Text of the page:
Top 10 Science-Based Study Skills for the Classroom
Studying is something you can learn to be good at.
Posted January 4, 2017
Learning is one of the great joys of life. When we learn new things we better understand ourselves and the world around us. Instead of hanging back in our cave and hoping for a better life, we can go out in the world and experience the magic of understanding it better. Then we can use that to create better lives for ourselves and those around us. In many respects, this is what it means to be human.
Sapiens, the wise.
Studying is something that few of us are directly taught, but it is nonetheless something we can learn how to do. If you're headed off to college or destined to hang out in any classroom or high-stakes learning environment, or if you just really want to know about something in a way that you won't forget, then you want to know how to study well.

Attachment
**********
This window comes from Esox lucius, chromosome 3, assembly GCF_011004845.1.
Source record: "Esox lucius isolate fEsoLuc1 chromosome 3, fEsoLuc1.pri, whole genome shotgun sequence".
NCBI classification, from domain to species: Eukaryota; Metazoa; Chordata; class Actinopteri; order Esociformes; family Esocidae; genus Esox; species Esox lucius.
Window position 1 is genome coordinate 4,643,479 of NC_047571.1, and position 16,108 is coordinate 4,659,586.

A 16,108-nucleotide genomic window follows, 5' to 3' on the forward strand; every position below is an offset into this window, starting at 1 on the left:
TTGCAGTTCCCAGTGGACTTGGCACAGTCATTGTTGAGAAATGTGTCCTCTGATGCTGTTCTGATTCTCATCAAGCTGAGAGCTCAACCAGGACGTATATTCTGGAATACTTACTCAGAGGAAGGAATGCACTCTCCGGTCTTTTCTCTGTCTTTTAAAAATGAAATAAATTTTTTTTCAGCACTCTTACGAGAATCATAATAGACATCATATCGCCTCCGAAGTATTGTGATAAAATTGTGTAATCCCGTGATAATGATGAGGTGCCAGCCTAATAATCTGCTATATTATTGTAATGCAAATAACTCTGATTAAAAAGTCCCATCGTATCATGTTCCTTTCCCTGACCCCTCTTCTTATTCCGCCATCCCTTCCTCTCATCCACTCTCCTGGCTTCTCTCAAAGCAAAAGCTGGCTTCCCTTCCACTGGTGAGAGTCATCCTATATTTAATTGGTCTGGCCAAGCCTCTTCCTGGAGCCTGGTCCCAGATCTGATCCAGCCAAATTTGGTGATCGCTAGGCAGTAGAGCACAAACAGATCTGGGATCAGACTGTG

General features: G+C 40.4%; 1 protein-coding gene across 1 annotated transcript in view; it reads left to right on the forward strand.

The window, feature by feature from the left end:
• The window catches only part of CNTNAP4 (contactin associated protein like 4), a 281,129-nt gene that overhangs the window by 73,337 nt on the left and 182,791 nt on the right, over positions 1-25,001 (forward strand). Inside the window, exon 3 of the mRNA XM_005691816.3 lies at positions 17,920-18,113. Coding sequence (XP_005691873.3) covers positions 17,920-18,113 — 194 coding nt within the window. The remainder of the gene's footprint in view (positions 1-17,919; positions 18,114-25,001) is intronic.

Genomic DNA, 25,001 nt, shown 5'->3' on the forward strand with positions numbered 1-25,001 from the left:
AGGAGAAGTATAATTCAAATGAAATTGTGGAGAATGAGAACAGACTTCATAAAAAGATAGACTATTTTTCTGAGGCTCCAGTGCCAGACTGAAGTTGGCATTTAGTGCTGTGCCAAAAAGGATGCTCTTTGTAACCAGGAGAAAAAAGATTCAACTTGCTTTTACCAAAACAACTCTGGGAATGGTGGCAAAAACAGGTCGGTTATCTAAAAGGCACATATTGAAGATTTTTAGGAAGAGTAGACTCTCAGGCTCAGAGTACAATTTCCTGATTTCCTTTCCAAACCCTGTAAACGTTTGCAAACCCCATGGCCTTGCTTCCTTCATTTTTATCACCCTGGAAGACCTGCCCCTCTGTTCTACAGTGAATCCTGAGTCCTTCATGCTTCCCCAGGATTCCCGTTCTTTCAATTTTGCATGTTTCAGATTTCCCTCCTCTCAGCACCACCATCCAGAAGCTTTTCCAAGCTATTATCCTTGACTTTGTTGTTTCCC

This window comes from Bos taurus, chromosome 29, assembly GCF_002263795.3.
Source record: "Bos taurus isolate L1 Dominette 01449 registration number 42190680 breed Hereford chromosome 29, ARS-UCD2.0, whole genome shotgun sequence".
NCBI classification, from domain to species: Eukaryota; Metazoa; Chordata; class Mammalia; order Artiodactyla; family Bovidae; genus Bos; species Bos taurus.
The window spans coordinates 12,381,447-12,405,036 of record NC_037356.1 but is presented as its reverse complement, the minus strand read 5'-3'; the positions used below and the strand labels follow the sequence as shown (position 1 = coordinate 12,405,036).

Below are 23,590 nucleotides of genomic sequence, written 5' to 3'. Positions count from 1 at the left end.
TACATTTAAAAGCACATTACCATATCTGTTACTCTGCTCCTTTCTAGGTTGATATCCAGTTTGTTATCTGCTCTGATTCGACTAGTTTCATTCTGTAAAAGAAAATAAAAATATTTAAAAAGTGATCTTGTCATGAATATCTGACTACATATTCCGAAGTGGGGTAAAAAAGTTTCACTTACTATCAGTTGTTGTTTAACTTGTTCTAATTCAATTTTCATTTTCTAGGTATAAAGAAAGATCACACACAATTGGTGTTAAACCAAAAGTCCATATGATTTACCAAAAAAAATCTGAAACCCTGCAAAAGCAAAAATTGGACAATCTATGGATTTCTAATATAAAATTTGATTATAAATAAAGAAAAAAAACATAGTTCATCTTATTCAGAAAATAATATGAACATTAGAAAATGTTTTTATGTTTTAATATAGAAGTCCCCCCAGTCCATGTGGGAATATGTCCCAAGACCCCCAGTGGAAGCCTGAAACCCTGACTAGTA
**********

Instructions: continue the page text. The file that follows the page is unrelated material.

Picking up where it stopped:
Luckily, researchers have spent lifetimes studying what works. You can learn from them. As a researcher and educator, I can tell you that they work. A recent student of mine used the top 4 (below) to get a 790 (out of 800) on her Biology SAT subject test. And another student used them all to get one of the top grades in her final year course. The best students use all or some combination of these.
All students deserve this information, so share it if you find it valuable.
Here they are. My top 10 basic study skills, in no particular order.
1. Test yourself
Make flash cards, get friends to ask you questions, come up with questions of your own. The single best predictor of future memory is how often you have had to remember that information in the past. Rereading is useless, even if you took the time to highlight or underline what was important. This doesn't get information into memory with the same efficiency that testing yourself will. Unfortunately, research shows that most students don't believe this and learn less as a result. Don't be one of them. Rereading is passive, testing is active. Test yourself, then correct your mistakes. Repeat.
2. Spread your testing over time